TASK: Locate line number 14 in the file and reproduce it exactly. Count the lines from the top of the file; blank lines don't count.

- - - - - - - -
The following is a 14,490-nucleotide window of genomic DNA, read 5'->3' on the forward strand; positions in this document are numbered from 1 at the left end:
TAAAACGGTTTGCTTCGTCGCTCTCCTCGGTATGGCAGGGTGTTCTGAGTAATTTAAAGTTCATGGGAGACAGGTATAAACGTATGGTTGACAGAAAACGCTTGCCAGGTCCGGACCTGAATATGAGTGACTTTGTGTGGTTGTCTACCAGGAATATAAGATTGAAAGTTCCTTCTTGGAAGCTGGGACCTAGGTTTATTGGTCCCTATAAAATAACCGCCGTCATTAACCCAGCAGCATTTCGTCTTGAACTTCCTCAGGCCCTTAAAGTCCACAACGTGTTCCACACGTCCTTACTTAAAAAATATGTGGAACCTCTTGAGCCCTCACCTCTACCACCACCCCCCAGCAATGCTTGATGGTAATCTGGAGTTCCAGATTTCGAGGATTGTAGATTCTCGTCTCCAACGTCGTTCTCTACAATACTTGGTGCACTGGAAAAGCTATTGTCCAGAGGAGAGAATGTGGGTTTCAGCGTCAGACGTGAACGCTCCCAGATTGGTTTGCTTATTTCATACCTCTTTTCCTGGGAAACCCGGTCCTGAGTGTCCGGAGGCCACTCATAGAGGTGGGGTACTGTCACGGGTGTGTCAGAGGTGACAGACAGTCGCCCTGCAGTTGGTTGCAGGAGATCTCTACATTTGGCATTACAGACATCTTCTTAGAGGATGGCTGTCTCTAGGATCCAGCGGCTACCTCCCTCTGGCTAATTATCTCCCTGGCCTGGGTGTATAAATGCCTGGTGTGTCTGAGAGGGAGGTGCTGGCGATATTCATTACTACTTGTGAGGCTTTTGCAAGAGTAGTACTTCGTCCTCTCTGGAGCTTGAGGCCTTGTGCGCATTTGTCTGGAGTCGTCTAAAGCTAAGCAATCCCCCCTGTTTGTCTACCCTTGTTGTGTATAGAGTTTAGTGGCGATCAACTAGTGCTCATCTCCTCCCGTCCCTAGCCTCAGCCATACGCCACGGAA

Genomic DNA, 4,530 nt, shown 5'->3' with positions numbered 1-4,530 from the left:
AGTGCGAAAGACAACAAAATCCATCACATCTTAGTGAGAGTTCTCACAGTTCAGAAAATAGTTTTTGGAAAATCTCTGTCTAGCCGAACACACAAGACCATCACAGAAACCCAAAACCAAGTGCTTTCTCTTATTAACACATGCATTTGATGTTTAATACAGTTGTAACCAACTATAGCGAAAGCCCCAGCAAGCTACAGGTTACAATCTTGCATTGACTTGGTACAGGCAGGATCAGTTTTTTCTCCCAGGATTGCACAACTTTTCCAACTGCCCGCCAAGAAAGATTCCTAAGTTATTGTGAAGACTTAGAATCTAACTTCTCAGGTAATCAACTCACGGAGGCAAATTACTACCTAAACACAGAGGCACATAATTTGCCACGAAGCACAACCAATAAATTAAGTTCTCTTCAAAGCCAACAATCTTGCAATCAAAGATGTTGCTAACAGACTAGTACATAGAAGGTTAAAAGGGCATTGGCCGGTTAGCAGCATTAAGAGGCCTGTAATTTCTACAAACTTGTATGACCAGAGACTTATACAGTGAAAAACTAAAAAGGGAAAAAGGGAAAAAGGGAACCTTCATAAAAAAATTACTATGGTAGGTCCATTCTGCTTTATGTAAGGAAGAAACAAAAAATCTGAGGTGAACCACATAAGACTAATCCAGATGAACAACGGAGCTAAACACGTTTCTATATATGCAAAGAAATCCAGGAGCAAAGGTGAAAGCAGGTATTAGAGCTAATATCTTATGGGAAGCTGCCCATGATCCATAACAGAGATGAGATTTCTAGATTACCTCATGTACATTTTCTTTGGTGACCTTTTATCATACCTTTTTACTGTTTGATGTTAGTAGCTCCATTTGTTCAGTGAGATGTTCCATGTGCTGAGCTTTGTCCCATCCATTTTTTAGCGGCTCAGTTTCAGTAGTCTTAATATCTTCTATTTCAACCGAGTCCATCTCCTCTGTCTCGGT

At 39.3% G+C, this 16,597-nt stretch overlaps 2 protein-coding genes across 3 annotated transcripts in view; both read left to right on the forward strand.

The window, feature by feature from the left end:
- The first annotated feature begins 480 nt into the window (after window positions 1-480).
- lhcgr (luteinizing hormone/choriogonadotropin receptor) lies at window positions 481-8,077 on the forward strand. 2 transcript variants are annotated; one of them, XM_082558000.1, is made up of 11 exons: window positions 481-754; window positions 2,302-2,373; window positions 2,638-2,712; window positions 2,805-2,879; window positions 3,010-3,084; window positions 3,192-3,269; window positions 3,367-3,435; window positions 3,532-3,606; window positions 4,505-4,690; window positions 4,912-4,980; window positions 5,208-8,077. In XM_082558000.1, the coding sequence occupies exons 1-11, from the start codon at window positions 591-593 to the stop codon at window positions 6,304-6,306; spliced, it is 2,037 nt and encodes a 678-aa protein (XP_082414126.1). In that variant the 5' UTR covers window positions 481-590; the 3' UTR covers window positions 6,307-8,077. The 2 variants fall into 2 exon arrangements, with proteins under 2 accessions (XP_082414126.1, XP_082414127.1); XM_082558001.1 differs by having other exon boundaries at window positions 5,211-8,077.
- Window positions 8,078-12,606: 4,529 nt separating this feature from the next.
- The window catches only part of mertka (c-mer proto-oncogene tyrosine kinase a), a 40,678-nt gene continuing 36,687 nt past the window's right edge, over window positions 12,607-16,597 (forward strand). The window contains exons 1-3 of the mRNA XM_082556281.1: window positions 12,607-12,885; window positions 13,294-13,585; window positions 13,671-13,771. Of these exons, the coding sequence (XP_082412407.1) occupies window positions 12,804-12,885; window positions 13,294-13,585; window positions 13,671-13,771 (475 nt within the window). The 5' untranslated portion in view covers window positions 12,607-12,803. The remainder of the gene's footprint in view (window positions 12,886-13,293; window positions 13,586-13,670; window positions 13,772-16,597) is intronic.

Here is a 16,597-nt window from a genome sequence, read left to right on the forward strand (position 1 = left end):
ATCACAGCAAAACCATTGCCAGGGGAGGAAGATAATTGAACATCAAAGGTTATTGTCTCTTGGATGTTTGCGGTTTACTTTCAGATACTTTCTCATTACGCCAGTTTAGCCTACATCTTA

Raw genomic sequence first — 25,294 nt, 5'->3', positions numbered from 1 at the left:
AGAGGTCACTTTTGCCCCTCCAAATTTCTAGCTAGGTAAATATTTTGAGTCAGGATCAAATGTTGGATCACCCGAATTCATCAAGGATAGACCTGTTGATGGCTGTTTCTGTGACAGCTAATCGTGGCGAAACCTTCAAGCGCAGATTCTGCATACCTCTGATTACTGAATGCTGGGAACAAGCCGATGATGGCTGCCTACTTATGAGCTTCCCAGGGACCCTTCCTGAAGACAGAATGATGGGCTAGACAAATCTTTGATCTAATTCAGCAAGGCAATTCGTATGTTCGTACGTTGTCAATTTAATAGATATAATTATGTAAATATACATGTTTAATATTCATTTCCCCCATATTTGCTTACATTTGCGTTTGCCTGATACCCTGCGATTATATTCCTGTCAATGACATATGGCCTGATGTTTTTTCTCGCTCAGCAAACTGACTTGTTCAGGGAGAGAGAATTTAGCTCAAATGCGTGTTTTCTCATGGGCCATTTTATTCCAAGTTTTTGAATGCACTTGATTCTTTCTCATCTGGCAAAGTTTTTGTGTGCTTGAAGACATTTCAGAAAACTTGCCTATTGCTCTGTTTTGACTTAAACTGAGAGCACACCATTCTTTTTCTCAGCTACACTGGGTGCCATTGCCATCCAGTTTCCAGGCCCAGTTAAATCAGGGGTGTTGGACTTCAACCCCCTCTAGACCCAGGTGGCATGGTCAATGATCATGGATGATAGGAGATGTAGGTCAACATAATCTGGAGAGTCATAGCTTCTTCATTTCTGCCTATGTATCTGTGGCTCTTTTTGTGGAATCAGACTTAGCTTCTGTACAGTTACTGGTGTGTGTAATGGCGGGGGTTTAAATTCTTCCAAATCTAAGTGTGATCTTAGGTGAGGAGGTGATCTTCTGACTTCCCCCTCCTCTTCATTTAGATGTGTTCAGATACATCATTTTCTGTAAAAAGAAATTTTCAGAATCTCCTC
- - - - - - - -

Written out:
AGAGGTCACTTTTGCCCCTCCAAATTTCTAGCTAGGTAAATATTTTGAGTCAGGATCAAATGTTGGATCACCCGAATTCATCAAGGATAGACCTGTTGATGGCTGTTTCTGTGACAGCTAATCGTGGCGAAACCTTCAAGCGCAGATTCTGCATACCTCTGATTACTGAATGCTGGGAACAAGCCGATGATGGCTGCCTACTTATGAGCTTCCCAGGGACCCTTCCTGAAGACAGAATGATGGGCTAGACAAATCTTTGATCTAATTCAGCAAGGCAATTCGTATGTTCGTACGTTGTCAATTTAATAGATATAATTATGTAAATATACATGTTTAATATTCATTTCCCCCATATTTGCTTACATTTGCGTTTGCCTGATACCCTGCGATTATATTCCTGTCAATGACATATGGCCTGATGTTTTTTCTCGCTCAGCAAACTGACTTGTTCAGGGAGAGAGAATTTAGCTCAAATGCGTGTTTTCTCATGGGCCATTTTATTCCAAGTTTTTGAATGCACTTGATTCTTTCTCATCTGGCAAAGTTTTTGTGTGCTTGAAGACATTTCAGAAAACTTGCCTATTGCTCTGTTTTGACTTAAACTGAGAGCACACCATTCTTTTTCTCAGCTACACTGGGTGCCATTGCCATCCAGTTTCCAGGCCCAGTTAAATCAGGGGTGTTGGACTTCAACCCCCTCTAGACCCAGGTGGCATGGTCAATGATCATGGATGATAGGAGATGTAGGTCAACATAATCTGGAGAGTCATAGCTTCTTCATTTCTGCCTATGTATCTGTGGCTCTTTTTGTGGAATCAGACTTAGCTTCTGTACAGTTACTGGTGTGTGTAATGGCGGGGGTTTAAATTCTTCCAAATCTAAGTGTGATCTTAGGTGAGGAGGTGATCTTCTGACTTCCCCCTCCTCTTCATTTAGATGTGTTCAGATACATCATTTTCTGTAAAAAGAAATTTTCAGAATCTCCTC